Wayne Allyn Root says he’s the Muhammad Ali of the Libertarian Party — he may talk big, but he can back it up in the ring.
Speaking to me before a forum for Libertarian presidential candidates hosted by Reason magazine at its Washington, D.C. headquarters, the Las Vegas odds maker shared his plan not only for capturing the party’s nomination at this weekend’s convention, but for winning the presidency.
Root isn’t delusional, Root said — he doesn’t expect to win it all this year. However, he claims he can appeal to the millions of online poker players who were fed up with the ban passed by the Republican Congress in 2006. Combined with the fact that he can attract home-schoolers as a home-schooling father himself and small-business owners as a businessman, Root projects he can win four million votes this year. Next election cycle, he’ll build up to Ross Perot type numbers, and by 2020, he’ll capture the White House.
On Tuesday, however, he had to survive the grilling of moderator Dave Weigel, the associate editor of Reason. Root shared the floor with former Georgia Rep. Bob Barr, and former Alaskan senator and 2008 Democratic presidential candidate, Mike Gravel — three of 14 candidates running in the party’s wild nomination contest.
“I spent my entire adult life on television,” said Root in his opening pitch. “I like to think I’m a Ronald Reagan for the Libertarian Party.”
DESPITE ROOT’S REAGAN reference, the politician who was invoked most by the Libertarian candidates was Ron Paul.
“We are poised for a new birth of freedom,” Barr, the frontrunner, declared. “Inside the heart of every American beats the heart of a libertarian, and what we need to do is show the American people that that is mainstream. Ron Paul has shown us the way, but we need to build far beyond that.”
Gravel, a longtime liberal, has the steepest hill to climb to prove he belongs in the party. He huffed that he was prevented from participating in the later Democratic debates this cycle because he was “too libertarian.”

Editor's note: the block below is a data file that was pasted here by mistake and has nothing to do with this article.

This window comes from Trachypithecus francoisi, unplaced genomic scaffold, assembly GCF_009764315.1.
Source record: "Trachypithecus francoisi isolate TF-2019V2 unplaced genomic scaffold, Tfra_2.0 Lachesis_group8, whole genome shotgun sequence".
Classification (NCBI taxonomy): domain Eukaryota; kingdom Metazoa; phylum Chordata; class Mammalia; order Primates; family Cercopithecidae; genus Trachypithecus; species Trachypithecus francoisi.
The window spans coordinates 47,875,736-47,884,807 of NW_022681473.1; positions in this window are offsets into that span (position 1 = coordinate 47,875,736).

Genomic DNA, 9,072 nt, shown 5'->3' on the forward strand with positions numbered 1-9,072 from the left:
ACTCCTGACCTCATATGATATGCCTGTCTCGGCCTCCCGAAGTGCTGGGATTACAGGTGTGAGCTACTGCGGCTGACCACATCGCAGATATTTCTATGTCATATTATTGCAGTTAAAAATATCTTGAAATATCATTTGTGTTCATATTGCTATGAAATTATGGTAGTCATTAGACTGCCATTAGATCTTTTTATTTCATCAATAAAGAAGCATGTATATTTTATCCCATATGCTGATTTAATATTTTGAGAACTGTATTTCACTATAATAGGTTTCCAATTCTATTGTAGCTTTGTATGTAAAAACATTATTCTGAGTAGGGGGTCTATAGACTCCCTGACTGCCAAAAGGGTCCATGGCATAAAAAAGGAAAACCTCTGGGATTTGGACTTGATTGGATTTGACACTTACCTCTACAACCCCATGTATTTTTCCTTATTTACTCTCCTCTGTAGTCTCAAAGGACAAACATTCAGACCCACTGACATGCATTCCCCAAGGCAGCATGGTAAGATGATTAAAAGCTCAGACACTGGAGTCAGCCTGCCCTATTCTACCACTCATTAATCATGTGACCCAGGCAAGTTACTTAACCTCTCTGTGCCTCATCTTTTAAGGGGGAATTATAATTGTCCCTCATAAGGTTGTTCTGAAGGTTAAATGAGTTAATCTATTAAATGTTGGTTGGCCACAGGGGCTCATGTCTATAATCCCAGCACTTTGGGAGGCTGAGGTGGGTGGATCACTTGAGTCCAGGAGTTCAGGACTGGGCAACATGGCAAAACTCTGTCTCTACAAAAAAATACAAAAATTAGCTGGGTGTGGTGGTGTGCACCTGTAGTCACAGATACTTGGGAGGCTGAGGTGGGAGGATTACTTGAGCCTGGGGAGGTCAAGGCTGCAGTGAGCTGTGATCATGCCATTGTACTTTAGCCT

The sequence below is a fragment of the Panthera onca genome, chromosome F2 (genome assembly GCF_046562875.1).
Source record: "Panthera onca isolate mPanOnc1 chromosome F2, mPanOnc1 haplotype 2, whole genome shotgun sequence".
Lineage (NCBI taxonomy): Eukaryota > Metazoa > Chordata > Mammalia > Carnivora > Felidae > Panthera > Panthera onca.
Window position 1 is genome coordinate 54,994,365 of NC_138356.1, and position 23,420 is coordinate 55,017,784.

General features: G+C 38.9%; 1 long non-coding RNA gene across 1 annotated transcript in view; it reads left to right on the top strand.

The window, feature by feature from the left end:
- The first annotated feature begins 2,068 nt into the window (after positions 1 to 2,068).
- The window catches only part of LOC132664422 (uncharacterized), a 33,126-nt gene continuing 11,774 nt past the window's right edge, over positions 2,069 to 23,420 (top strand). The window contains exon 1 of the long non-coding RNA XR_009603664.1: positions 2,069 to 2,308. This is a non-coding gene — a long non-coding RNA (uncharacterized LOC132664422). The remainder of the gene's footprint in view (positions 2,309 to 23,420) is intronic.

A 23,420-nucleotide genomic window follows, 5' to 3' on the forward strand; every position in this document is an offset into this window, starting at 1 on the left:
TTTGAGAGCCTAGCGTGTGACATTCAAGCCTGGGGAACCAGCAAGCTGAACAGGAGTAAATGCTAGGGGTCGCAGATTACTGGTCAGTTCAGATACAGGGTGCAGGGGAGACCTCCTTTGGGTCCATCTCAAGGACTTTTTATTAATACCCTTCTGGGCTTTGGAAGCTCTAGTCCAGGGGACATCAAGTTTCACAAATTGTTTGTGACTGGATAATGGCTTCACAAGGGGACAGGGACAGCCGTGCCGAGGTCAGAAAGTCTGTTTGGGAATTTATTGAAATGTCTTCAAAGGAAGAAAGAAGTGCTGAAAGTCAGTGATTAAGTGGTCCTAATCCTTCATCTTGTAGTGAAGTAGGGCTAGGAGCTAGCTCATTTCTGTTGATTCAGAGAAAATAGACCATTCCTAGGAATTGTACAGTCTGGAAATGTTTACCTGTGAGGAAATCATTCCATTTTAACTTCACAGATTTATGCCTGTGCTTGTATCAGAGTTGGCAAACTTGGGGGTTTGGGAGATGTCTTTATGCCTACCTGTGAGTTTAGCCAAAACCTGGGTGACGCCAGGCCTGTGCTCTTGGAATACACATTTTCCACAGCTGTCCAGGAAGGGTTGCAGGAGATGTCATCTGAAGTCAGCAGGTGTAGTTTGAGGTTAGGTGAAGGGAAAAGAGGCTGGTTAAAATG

Not having much in the way of small government bona fides, he focused on harsh anti-war rhetoric and generic bromides about how “the American people sense that something is really wrong in Washington” and need “a party that stands for liberty and freedom.”
Weigel had each of the candidates answer for some of their deviations from Libertarian orthodoxy.
Barr explained why his political action committee has donated money to Republicans and a Democrat by saying that he has cooperated with a number of groups that have fought for one aspect of freedom, a list as diverse as the ACLU, the NRA, the American Conservative Union, and Americans for Tax Reform.
Barr said he would always “search for a commonality of interest to increase freedom” and had no problem donating to politicians, of any party label, who took stands for liberty on important issues.
Gravel was forced to justify his statements criticizing the Founding Fathers for making a crucial error in writing the U.S. Constitution.
“One of the real damages they did is they denied people the procedures to be able to make laws and amend the Constitution,” Gravel grumbled, describing the undemocratic nature of the document. “Freedom is participating in power. The central power of a democracy is making laws. We don’t make laws at the federal level in this country. We really don’t have freedom.”
He referred the audience to his book, Citizen Power, and argued that “representative government is broken” and proposed that Americans be allowed to “vote on all things that affect their lives.”
A man of faith in a godless age is hitting Americans where it hurts.
Mr. and Mrs. American Spectator Reader, let P.J. O’Rourke talk sense to your kids.
In Britain, defending your property can get you life.
It won’t take long for conservatives to scratch this presidential wannabe off their 2008 scorecard.
Was the President done in by the economy, or by the politics of the economy?